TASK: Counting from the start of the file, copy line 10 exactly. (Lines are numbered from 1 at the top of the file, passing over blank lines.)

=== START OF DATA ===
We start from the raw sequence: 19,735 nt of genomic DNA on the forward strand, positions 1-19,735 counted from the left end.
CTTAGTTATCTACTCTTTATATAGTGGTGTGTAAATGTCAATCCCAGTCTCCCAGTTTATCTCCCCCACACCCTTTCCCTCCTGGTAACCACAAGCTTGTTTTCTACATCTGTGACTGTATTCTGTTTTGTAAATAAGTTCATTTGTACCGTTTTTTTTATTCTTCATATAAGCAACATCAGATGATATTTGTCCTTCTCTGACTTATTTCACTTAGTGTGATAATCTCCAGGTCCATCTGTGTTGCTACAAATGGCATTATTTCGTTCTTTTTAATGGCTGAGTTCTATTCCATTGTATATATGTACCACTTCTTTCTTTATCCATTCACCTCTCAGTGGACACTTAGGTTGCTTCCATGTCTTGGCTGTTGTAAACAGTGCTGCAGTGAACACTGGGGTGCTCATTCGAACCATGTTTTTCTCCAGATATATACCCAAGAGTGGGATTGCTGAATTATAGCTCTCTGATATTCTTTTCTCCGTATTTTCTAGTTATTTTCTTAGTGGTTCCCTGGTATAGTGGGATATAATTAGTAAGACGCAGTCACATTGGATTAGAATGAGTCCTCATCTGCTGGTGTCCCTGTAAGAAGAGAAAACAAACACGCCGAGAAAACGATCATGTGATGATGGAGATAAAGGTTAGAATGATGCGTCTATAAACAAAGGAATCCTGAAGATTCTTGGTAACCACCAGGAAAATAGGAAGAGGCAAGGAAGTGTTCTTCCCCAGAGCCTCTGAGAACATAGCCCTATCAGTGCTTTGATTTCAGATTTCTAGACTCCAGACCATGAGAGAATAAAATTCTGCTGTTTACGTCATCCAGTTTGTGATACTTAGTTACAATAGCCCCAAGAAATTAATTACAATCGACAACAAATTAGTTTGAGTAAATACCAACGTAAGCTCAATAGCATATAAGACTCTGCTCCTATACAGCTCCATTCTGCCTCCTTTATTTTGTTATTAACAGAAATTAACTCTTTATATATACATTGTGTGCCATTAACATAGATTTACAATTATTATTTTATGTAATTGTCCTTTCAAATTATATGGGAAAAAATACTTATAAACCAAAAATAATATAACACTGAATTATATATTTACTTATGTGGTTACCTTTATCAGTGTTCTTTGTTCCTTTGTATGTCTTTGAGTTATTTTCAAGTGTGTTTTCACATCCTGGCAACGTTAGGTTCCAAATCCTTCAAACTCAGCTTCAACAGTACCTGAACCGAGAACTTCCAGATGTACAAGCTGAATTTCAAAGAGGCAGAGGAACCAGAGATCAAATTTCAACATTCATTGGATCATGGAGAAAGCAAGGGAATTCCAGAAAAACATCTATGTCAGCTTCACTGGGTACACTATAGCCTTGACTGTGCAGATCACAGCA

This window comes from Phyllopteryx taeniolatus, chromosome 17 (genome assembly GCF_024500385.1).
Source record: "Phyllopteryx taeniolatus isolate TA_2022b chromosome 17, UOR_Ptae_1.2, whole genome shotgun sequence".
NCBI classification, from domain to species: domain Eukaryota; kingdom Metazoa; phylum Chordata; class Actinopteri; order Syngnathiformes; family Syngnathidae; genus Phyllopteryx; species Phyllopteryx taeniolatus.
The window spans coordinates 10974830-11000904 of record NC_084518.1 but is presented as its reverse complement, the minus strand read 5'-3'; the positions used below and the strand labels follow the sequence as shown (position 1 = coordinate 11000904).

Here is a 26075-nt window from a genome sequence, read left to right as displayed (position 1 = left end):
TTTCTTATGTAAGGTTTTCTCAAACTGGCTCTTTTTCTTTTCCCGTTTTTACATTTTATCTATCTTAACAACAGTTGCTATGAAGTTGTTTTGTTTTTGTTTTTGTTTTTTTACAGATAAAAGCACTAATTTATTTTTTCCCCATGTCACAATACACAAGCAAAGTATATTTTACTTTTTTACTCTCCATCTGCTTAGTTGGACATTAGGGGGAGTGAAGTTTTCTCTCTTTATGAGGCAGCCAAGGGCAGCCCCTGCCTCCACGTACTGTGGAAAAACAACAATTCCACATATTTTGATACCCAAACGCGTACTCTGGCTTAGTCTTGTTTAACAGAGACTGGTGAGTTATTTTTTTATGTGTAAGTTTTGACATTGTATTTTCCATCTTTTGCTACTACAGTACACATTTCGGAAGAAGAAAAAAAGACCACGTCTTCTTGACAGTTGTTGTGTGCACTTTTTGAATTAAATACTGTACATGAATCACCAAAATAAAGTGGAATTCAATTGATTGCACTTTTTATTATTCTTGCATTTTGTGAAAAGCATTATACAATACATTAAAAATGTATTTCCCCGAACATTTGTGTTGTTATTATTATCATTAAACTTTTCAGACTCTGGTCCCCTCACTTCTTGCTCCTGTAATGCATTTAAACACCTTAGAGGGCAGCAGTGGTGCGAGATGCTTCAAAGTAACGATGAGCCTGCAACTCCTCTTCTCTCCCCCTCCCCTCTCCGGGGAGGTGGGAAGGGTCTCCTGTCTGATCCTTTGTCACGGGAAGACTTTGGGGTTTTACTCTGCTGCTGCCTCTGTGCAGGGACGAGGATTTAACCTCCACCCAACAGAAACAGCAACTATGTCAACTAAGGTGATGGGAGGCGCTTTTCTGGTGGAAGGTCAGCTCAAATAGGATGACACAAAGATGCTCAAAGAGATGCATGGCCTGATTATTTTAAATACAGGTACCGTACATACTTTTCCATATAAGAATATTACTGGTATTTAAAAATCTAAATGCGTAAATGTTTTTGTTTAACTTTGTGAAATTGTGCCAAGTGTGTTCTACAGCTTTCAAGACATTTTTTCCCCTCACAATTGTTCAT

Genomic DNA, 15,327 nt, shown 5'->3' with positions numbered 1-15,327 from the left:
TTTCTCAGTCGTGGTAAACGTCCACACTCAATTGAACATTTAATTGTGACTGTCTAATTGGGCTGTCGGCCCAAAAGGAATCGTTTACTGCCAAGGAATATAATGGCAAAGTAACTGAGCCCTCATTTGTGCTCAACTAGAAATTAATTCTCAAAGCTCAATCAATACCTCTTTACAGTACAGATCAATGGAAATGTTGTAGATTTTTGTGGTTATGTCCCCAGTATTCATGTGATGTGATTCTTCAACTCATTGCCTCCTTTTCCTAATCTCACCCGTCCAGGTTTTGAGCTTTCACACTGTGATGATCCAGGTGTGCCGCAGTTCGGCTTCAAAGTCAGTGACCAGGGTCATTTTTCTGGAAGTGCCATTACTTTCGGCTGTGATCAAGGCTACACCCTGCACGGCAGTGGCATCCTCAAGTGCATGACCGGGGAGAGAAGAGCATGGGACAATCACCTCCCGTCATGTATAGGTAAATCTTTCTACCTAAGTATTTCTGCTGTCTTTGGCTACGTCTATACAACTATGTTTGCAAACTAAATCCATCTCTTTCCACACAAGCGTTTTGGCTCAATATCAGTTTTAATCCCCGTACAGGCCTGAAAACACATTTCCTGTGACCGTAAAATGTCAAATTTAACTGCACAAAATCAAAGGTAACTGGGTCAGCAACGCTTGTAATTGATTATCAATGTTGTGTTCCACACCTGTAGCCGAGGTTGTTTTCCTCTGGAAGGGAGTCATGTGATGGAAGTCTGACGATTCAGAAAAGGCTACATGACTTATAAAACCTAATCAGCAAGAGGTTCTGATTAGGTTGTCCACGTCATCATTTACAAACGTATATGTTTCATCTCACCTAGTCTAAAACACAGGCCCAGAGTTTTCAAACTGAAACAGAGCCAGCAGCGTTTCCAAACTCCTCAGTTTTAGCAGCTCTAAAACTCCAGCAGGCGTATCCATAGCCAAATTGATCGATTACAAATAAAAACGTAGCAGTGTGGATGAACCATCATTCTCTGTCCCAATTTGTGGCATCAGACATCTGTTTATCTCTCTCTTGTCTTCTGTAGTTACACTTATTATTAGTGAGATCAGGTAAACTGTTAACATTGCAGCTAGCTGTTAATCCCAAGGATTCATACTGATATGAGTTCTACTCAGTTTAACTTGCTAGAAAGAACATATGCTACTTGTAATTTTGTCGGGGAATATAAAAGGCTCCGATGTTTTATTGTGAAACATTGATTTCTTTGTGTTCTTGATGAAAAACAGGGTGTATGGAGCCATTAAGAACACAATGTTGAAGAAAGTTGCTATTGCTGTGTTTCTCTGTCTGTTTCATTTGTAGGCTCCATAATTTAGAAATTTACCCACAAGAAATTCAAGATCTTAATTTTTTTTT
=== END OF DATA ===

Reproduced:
TTTCTCAGTCGTGGTAAACGTCCACACTCAATTGAACATTTAATTGTGACTGTCTAATTGGGCTGTCGGCCCAAAAGGAATCGTTTACTGCCAAGGAATATAATGGCAAAGTAACTGAGCCCTCATTTGTGCTCAACTAGAAATTAATTCTCAAAGCTCAATCAATACCTCTTTACAGTACAGATCAATGGAAATGTTGTAGATTTTTGTGGTTATGTCCCCAGTATTCATGTGATGTGATTCTTCAACTCATTGCCTCCTTTTCCTAATCTCACCCGTCCAGGTTTTGAGCTTTCACACTGTGATGATCCAGGTGTGCCGCAGTTCGGCTTCAAAGTCAGTGACCAGGGTCATTTTTCTGGAAGTGCCATTACTTTCGGCTGTGATCAAGGCTACACCCTGCACGGCAGTGGCATCCTCAAGTGCATGACCGGGGAGAGAAGAGCATGGGACAATCACCTCCCGTCATGTATAGGTAAATCTTTCTACCTAAGTATTTCTGCTGTCTTTGGCTACGTCTATACAACTATGTTTGCAAACTAAATCCATCTCTTTCCACACAAGCGTTTTGGCTCAATATCAGTTTTAATCCCCGTACAGGCCTGAAAACACATTTCCTGTGACCGTAAAATGTCAAATTTAACTGCACAAAATCAAAGGTAACTGGGTCAGCAACGCTTGTAATTGATTATCAATGTTGTGTTCCACACCTGTAGCCGAGGTTGTTTTCCTCTGGAAGGGAGTCATGTGATGGAAGTCTGACGATTCAGAAAAGGCTACATGACTTATAAAACCTAATCAGCAAGAGGTTCTGATTAGGTTGTCCACGTCATCATTTACAAACGTATATGTTTCATCTCACCTAGTCTAAAACACAGGCCCAGAGTTTTCAAACTGAAACAGAGCCAGCAGCGTTTCCAAACTCCTCAGTTTTAGCAGCTCTAAAACTCCAGCAGGCGTATCCATAGCCAAATTGATCGATTACAAATAAAAACGTAGCAGTGTGGATGAACCATCATTCTCTGTCCCAATTTGTGGCATCAGACATCTGTTTATCTCTCTCTTGTCTTCTGTAGTTACACTTATTATTAGTGAGATCAGGTAAACTGTTAACATTGCAGCTAGCTGTTAATCCCAAGGATTCATACTGATATGAGTTCTACTCAGTTTAACTTGCTAGAAAGAACATATGCTACTTGTAATTTTGTCGGGGAATATAAAAGGCTCCGATGTTTTATTGTGAAACATTGATTTCTTTGTGTTCTTGATGAAAAACAGGGTGTATGGAGCCATTAAGAACACAATGTTGAAGAAAGTTGCTATTGCTGTGTTTCTCTGTCTGTTTCATTTGTAGGCTCCATAATTTAGAAATTTACCCACAAGAAATTCAAGATCTTAATTTTTTTTT